All Europe is less creditworthy

I found this somewhere in the Economist.  A number of figures I’ve been playing with in trying to work out quite where money is filched from national treasuries into the hands of crooks.  You can see in the above that the whole of Europe has been getting more of a risk over the last ten years.  I’m not sure how the graph was put together, but it’s interesting that the ‘basket case’ Spain does not seem worse, but rather better than the UK.  Our situation is different as we can devalue and print money on our own.

I’m not getting as far as I’d like in establishing links between ‘crime’ and the disasters in finance.  There are some to be found concerning betting on property, but I’m still a bit short of information to start modelling.  One can see the beginnings of a number of scams, but paper trails run out.  It’s all clearer in the USA.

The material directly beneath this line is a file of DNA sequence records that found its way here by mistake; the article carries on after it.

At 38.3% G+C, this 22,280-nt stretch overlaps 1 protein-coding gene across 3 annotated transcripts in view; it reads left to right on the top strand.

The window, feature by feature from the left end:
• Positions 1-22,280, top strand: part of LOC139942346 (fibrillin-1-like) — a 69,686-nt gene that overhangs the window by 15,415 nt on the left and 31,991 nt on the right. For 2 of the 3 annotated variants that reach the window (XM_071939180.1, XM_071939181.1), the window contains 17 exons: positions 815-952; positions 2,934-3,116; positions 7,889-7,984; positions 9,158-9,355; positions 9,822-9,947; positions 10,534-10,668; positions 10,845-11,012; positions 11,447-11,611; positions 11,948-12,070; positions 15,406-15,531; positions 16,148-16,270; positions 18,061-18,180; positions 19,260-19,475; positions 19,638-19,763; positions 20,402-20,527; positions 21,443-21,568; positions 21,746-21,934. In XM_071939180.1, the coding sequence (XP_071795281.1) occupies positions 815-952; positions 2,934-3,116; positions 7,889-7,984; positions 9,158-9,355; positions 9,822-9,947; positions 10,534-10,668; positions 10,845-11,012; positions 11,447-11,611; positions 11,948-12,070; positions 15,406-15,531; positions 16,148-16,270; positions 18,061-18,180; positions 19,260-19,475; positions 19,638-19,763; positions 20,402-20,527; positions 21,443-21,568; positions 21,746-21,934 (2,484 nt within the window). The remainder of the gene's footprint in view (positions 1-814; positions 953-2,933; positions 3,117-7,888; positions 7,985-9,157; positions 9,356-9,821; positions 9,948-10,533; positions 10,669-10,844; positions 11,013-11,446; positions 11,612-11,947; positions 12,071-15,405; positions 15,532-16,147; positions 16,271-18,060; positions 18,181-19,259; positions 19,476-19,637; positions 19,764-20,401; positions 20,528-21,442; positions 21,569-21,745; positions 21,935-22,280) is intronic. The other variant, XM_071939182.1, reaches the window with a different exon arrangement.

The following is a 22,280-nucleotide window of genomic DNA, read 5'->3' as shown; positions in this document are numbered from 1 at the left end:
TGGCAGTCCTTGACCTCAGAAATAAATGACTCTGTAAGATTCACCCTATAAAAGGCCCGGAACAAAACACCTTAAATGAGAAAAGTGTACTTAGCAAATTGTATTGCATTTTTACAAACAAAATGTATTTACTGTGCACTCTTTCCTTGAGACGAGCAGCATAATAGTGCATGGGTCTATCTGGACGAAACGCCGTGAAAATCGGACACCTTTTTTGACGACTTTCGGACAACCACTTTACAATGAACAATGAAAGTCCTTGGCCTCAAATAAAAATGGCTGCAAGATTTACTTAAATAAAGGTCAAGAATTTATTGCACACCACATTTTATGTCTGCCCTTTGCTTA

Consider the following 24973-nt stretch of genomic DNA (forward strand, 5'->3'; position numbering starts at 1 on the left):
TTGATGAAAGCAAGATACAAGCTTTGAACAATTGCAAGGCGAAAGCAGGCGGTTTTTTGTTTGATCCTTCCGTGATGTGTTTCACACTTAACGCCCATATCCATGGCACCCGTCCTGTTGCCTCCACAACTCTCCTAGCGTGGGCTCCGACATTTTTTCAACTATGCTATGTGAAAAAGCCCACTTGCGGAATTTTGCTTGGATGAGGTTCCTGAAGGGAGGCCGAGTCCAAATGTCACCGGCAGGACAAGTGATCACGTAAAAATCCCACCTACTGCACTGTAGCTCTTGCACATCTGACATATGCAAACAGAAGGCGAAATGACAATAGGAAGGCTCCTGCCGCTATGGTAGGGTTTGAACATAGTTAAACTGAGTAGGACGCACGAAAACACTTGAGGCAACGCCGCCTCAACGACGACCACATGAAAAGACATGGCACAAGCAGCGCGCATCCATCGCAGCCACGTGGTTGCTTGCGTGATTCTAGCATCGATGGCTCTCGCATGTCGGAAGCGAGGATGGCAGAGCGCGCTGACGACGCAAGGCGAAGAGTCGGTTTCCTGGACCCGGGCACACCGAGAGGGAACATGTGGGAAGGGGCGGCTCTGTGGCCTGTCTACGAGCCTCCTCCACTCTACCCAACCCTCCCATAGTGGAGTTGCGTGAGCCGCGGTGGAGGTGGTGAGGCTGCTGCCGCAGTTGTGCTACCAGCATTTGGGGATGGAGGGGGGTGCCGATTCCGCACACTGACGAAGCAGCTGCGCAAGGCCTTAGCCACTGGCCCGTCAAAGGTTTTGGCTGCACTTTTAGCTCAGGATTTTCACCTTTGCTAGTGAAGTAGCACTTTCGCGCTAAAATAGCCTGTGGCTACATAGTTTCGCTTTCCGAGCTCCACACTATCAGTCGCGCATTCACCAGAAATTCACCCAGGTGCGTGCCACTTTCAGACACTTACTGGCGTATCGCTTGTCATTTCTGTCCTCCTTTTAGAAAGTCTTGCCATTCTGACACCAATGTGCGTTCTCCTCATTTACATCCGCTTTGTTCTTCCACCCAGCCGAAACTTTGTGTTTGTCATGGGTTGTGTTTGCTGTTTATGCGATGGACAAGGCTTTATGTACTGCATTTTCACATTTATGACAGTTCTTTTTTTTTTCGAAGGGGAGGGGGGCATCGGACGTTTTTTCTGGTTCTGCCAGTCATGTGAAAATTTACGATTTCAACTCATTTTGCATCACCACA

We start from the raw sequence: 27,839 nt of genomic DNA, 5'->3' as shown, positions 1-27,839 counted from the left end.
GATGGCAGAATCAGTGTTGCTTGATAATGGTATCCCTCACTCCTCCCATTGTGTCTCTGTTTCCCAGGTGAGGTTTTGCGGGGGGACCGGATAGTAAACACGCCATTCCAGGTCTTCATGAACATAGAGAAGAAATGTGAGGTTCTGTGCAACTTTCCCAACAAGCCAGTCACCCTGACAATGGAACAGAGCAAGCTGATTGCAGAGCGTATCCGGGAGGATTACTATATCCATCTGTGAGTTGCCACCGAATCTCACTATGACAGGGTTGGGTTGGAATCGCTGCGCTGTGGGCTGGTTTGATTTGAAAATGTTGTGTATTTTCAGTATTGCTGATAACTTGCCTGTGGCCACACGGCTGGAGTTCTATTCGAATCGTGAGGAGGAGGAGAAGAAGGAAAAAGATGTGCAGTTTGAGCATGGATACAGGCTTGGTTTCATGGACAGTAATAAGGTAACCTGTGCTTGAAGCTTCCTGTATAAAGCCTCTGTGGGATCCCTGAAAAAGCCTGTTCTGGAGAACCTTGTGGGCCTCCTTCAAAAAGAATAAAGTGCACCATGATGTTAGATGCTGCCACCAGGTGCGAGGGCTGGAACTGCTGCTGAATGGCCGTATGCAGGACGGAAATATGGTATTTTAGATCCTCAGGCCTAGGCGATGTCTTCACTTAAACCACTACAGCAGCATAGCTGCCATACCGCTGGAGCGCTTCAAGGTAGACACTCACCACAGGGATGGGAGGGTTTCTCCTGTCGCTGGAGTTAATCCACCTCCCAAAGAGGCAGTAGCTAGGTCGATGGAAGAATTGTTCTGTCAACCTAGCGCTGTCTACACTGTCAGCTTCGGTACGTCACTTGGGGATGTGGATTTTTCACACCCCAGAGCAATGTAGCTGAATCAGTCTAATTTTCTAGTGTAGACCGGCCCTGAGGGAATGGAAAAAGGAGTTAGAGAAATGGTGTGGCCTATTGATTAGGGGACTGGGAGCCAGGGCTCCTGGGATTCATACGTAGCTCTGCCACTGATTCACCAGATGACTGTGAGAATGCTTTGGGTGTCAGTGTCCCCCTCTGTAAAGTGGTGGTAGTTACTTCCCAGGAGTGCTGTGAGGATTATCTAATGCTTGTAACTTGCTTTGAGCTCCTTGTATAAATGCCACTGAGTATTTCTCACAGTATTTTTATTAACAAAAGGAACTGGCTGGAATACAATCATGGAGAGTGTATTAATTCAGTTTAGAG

I’ve worked in all the countries in the graph or with people from them in projects.  My impression is that the further towards the good end you get, the less hours you have to work for real to get reasonably paid, and the less you have to hang around pretending to do something.  Policing is generally better too.  Interesting, in some way I’m not sure of, that this credit worthiness thing went down everywhere.  We used to ass0ciate this with balance of payment problems.  Not sure what I’m on to, if anything.

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2 thoughts on “All Europe is less creditworthy

  1. Maybe our recent immigation limits have stuffed things for us. Perhaps it’s down to people trafficking and fag smuggling after all?

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